Sunday, March 6, 2016

Day 87 a very crappy day

Yes folks on the crappiness scale we have moved up (or down depending on how you look at it) from pretty crappy to very crappy in the space of 24 hours. I hope things are going to improve as was suggested by conditions at the end of the day in White Pass as I am not quite sure where the scale would go after "very" I hope we don't have to find out.

On my deck this morning it was +1 and raining hard. These conditions continued all the way to the hill and it was just wet and ugly when we got there. Two things were obvious to me, firstly that the full wet gear including rubber gloves and pants and my plastic jacket were going to be needed to keep dry - not very trendy ski gear but warm and dry and that's all that counts to me. Secondly the only place to go was White Pass to try and get high and get the winter conditions. As it turned out we could have gone anywhere as long as we were water proof as everything was in the rain line.

Despite the rain below we had been told that conditions in White Pass were awesome, ha-ha-ha. The rain line was already well above White Pass load when I got there and the conditions were chopped up heavy mush on a scratchy base except where there had been no skier traffic and there is was mushy on soft Elephant Snot. In fact the conditions everywhere I went all morning were chopped up mush on a scratchy base so can we just take that as read.

I looped White Pass many times as it was obvious that Polar Peak wasn't going to open in the poor viz. Everywhere I went conditions were as described but just to make things more interesting the poor viz line drifted steadily down the hill until just before lunch it was socked in almost all the way down to base.

Having exhausted the joys of a mushy wet socked in White Pass I started running to base. Alpha Centauri was heavy in the top but skied better in the bowl under the trees. Concussion was very marginal in poor light and a heavy surface that had no adhesion to the under layer. Both exits were via Gilmar Trail and the Meadow which actually skiied not too badly although the light was poor until the lower Meadow. After a few more loops of White Pass where by now rain was pretty much to the top and viz was more or less non existent I ran out to Easter Bowl and had a very heavy mushy run in pure elephant snot down to a late lunch.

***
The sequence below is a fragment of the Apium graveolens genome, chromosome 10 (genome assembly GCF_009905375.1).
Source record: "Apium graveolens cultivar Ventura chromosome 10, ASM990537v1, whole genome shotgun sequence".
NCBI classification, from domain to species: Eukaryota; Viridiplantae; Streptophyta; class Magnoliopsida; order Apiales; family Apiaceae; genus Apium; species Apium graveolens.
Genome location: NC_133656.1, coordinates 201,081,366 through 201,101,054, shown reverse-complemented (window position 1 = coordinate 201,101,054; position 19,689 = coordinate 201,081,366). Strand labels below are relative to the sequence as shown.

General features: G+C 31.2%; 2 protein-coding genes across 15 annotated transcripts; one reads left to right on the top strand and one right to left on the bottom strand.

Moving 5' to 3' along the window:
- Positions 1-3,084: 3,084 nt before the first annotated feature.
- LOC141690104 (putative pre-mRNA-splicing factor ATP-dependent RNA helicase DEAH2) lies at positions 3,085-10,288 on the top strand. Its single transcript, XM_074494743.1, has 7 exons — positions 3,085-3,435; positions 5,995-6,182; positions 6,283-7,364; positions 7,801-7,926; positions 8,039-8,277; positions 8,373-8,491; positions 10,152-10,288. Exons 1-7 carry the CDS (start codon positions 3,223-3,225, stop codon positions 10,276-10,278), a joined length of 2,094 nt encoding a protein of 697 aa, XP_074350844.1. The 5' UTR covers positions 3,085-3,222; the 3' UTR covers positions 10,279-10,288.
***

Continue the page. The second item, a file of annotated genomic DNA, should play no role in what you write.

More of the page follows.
After lunch I did more White Pass loops and things started to change as the freeze line started coming down the hill. The rain which had been evident all the way to the top of the hill started to turn to snow and things started to get a bit wintery in lower temps. One of the problems with my full rain gear is that my rubber fishing pants don't have a zipper so if I am in need I have to find a washroom to pretty well get undressed for what would normally just be a quick yellow snow break. I was in need so I ran to base through Deep Sea as a short cut and it actually skied really well with mush on a firm base.

By the time I got back up to White Pass things had really changed and the temps at the White Pass Load which had been about +2 all day in the rain was now down to zero and full winter conditions with puking snow were evident in the whole of White Pass. I did a few more loops on the new soft snow which skied soft and fast as for some reason the under surface did not appear to have set up. After some great loops in the fresh snow it was time for the last run - actually I was about 15 minutes early but who was counting.

Skydive as last run skied great with soft snow on a firm base for the first few turns but then just got heavier all the way down and by the time you were making your final turns well below the rain line it was almost like water skiing. Once again the beers were well deserved.

A couple of further points - run of the day was Puff as it was large soft bumps on a firm base but with a slippery surface and was the favoured drop from Timber Top to White Pass load all day - the usual Lift Line was just some rather uninteresting mush.

Finally, a number of people have asked the question, "if conditions are so crappy why am I still skiing them ?" the answer is pretty simple, the alternative to skiing them is not skiing at all and any skiing (no matter how crappy) is better than no skiing at all. Let's hope for a better day tomorrow.

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